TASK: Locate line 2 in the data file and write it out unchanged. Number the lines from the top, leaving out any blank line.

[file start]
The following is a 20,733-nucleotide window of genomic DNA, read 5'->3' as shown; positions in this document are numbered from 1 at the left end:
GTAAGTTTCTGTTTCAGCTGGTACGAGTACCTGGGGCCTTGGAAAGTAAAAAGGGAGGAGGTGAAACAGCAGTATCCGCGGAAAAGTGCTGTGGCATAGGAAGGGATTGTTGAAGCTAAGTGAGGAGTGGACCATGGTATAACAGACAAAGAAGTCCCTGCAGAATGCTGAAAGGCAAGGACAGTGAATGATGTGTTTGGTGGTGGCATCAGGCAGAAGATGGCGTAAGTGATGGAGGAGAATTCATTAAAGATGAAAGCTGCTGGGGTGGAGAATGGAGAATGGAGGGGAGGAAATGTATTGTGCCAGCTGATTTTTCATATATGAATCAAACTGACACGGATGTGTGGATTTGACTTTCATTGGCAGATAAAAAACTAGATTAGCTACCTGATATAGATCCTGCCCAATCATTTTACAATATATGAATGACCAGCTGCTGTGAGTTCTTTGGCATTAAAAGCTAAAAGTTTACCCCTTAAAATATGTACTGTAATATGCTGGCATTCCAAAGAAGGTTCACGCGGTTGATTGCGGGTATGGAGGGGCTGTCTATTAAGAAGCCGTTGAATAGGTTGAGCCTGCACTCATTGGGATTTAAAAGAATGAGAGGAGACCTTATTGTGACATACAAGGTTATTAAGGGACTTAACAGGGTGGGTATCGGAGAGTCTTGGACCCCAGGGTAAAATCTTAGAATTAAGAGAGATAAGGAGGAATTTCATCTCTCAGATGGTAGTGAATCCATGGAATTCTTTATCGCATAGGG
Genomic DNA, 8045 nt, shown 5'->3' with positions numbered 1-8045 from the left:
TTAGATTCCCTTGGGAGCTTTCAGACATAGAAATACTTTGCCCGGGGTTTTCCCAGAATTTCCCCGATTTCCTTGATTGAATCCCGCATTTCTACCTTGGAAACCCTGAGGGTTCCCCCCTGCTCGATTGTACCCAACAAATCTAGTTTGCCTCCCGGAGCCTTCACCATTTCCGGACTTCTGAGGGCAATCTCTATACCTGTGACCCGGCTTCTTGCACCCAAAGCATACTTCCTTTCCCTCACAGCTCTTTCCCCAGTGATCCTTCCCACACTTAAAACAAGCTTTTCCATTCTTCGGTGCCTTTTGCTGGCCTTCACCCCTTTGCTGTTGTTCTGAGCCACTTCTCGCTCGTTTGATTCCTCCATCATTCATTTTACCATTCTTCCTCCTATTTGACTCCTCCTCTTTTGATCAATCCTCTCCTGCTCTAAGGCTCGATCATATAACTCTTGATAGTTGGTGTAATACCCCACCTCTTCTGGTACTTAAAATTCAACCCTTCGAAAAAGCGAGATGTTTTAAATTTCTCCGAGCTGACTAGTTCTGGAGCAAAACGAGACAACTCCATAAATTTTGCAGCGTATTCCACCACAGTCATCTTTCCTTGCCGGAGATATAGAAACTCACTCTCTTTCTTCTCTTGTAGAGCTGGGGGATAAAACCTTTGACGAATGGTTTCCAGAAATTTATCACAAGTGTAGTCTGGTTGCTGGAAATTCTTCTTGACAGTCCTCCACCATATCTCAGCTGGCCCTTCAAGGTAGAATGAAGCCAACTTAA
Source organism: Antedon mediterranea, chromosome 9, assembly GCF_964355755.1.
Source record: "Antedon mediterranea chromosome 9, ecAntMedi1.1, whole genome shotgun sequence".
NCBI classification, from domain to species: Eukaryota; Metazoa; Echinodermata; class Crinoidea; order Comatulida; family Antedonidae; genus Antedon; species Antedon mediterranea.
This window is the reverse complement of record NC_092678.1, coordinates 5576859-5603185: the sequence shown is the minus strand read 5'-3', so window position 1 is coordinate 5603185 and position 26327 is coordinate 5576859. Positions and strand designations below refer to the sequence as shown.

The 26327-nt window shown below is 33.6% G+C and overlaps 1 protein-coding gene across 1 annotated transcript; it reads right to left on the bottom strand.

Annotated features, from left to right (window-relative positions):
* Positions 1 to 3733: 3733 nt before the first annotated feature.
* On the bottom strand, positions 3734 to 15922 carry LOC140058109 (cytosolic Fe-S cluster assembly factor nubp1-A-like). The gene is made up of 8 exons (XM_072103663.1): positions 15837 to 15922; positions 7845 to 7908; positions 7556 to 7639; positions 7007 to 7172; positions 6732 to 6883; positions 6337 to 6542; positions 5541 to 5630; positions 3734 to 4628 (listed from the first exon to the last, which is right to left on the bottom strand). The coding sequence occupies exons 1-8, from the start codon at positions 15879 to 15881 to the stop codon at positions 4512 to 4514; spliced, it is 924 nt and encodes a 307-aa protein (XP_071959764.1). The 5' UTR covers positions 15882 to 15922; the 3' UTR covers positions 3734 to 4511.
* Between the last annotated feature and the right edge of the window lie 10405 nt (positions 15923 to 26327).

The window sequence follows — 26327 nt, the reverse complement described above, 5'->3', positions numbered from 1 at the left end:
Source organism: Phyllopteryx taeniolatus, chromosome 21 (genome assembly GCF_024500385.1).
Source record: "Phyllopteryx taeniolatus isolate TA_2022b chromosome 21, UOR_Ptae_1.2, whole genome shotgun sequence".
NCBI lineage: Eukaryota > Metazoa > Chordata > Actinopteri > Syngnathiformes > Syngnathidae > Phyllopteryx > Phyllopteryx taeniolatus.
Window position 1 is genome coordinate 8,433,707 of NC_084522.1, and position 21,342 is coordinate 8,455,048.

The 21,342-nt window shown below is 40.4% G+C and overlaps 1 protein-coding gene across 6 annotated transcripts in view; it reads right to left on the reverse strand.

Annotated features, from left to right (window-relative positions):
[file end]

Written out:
GTAAGTTTCTGTTTCAGCTGGTACGAGTACCTGGGGCCTTGGAAAGTAAAAAGGGAGGAGGTGAAACAGCAGTATCCGCGGAAAAGTGCTGTGGCATAGGAAGGGATTGTTGAAGCTAAGTGAGGAGTGGACCATGGTATAACAGACAAAGAAGTCCCTGCAGAATGCTGAAAGGCAAGGACAGTGAATGATGTGTTTGGTGGTGGCATCAGGCAGAAGATGGCGTAAGTGATGGAGGAGAATTCATTAAAGATGAAAGCTGCTGGGGTGGAGAATGGAGAATGGAGGGGAGGAAATGTATTGTGCCAGCTGATTTTTCATATATGAATCAAACTGACACGGATGTGTGGATTTGACTTTCATTGGCAGATAAAAAACTAGATTAGCTACCTGATATAGATCCTGCCCAATCATTTTACAATATATGAATGACCAGCTGCTGTGAGTTCTTTGGCATTAAAAGCTAAAAGTTTACCCCTTAAAATATGTACTGTAATATGCTGGCATTCCAAAGAAGGTTCACGCGGTTGATTGCGGGTATGGAGGGGCTGTCTATTAAGAAGCCGTTGAATAGGTTGAGCCTGCACTCATTGGGATTTAAAAGAATGAGAGGAGACCTTATTGTGACATACAAGGTTATTAAGGGACTTAACAGGGTGGGTATCGGAGAGTCTTGGACCCCAGGGTAAAATCTTAGAATTAAGAGAGATAAGGAGGAATTTCATCTCTCAGATGGTAGTGAATCCATGGAATTCTTTATCGCATAGGG